The Truth About Torts: Regulatory Preemption at the Federal Railroad Administration
24 Pages Posted: 18 Jun 2010
Date Written: October 1, 2009
During the Bush II Administration, the Federal Railroad Administration (FRA), the federal agency charged with overseeing railroad safety, aggressively asserted the preemptive authority of its regulations, continuing to write broad preemption language into the preambles to its rules asserting that injured parties have no ability to seek compensation for their injuries or loss of loved ones, and even ignoring Congress’ attempt to amend the Federal Railroad Safety Act, the statute that governs federal railroad safety, to clarify that regulations issued under the statute are not intended to preempt state tort law.
The white paper argues that the FRA should discontinue its efforts to preempt state tort law, explaining that a complementary system of federal regulatory standards and state common law is the best way to achieve railroad safety for passengers and railroad employees. In brief, it argues that a complementary tort system should be retained because:
1. The FRA is a resource-starved agency unable to prevent accidents: State common law provides a backstop for the failure of the agency to adequately investigate accidents or enforce its regulations.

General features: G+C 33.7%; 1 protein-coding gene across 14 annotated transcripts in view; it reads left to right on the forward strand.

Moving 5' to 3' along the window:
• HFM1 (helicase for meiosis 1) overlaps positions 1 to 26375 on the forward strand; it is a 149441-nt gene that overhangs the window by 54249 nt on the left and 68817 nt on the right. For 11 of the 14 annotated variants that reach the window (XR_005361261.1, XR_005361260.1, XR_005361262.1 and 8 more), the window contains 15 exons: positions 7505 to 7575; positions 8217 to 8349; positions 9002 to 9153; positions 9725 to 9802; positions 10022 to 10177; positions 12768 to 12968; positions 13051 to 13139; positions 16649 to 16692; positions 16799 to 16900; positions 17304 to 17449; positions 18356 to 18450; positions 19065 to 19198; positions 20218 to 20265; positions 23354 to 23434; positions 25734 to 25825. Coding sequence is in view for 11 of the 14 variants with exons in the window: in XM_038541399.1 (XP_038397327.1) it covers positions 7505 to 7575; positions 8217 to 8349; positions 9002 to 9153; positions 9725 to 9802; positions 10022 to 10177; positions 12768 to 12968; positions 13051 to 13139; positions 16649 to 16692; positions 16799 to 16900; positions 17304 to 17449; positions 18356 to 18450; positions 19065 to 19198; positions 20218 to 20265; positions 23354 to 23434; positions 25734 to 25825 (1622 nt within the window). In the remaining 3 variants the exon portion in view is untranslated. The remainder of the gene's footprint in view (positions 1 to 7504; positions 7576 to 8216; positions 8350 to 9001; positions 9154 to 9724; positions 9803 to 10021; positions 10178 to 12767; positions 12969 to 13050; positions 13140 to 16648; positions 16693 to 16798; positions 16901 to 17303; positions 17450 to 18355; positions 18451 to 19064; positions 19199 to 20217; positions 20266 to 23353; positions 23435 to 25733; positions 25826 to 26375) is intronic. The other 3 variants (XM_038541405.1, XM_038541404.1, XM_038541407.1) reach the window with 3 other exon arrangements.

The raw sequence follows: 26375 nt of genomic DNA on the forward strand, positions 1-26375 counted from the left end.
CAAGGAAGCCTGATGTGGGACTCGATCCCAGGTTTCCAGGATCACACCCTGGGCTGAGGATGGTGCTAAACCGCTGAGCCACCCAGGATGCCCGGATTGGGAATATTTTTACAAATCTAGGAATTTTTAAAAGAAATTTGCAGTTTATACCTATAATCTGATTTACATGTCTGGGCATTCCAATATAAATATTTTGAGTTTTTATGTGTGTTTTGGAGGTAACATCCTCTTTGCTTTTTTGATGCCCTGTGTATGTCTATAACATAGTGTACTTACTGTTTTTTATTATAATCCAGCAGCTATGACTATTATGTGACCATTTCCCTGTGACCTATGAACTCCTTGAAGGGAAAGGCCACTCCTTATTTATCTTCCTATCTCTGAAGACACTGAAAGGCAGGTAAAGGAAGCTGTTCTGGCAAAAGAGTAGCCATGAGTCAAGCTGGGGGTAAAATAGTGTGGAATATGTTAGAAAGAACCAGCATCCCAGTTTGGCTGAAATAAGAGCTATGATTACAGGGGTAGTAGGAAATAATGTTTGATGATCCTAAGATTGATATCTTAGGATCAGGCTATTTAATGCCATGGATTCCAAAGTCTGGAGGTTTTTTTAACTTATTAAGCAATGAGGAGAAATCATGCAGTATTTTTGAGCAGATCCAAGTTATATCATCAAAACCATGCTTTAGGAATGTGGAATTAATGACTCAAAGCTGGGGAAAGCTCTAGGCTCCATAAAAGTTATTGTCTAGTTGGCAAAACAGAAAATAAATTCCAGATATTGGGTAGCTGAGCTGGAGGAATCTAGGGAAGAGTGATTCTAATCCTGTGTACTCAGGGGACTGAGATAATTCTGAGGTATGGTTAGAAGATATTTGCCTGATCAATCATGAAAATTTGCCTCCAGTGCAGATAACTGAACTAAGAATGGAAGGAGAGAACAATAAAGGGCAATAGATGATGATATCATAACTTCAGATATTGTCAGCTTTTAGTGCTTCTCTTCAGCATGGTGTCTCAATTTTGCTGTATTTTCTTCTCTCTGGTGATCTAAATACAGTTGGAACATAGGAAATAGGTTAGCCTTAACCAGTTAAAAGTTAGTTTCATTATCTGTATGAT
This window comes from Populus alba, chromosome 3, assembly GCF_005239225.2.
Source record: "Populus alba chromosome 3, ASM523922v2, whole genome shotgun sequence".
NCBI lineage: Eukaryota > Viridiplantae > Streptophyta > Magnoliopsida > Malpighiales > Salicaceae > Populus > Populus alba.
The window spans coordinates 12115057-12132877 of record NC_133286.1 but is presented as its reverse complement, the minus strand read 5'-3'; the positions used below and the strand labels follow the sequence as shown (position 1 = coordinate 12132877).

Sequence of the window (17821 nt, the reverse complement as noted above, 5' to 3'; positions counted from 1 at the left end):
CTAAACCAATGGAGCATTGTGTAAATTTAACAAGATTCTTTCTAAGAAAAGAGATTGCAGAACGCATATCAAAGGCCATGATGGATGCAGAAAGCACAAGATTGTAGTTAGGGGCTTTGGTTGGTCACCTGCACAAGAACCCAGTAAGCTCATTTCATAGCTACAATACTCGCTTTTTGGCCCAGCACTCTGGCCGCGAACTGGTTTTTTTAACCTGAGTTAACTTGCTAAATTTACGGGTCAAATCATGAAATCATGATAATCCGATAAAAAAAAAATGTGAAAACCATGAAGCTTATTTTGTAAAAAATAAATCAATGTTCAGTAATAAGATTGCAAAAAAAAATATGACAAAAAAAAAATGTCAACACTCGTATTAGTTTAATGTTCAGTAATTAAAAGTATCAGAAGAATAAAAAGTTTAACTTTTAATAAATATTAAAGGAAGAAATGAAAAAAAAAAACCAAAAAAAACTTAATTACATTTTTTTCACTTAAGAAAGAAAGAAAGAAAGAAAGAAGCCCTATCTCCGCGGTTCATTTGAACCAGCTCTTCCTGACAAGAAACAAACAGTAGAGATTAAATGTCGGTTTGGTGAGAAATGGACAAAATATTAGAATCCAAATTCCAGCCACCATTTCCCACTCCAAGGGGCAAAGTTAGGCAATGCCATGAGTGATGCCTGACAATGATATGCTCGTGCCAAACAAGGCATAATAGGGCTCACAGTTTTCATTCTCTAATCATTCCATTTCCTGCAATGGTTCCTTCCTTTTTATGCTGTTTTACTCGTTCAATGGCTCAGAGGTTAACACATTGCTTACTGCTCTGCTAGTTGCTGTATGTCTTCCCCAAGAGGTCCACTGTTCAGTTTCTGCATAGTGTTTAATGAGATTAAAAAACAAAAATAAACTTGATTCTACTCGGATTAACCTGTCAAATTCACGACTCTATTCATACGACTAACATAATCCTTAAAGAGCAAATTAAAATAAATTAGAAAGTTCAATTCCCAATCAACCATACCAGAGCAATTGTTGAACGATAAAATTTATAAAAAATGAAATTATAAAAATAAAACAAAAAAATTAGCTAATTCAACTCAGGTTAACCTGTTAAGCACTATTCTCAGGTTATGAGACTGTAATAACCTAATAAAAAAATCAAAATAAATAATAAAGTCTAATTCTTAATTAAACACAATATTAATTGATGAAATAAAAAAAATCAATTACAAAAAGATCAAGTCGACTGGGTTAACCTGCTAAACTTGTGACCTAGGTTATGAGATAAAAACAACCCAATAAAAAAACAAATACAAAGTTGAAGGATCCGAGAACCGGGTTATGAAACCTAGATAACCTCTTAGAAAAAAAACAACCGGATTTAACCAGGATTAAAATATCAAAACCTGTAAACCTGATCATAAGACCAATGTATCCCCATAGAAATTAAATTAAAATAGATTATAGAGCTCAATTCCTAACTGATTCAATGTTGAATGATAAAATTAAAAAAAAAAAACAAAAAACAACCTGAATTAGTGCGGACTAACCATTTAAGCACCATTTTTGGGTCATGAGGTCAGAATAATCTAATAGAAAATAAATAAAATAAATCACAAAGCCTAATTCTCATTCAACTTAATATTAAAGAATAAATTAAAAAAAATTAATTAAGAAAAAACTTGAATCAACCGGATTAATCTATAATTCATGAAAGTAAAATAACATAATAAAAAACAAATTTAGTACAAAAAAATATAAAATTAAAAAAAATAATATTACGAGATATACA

2. The FRA is captured by industry: Because the agency has placed so much responsibility with industry to regulate itself, the tort system is needed to serve as an independent monitor of industry’s activities to ensure they are undertaken with safety in mind.
3. The FRA is unable to hold railroads accountable for improving safety: The agency relies on the railroad industry as a partner in doing its job, which hinders its ability to spur the railroad industry into taking appropriate measures to prevent railway accidents.
4. State common law preserves corrective and protective justice: A person’s right to seek redress for harm inflicted on him or her should never be obliterated by federal preemptive power.
The white paper concludes by offering various recommendations for how the FRA and Congress can each promote the complementary roles that federal regulation and state common law can play in ensuring greater railroad safety.
Keywords: Regulatory preemption, tort law, railroad safety
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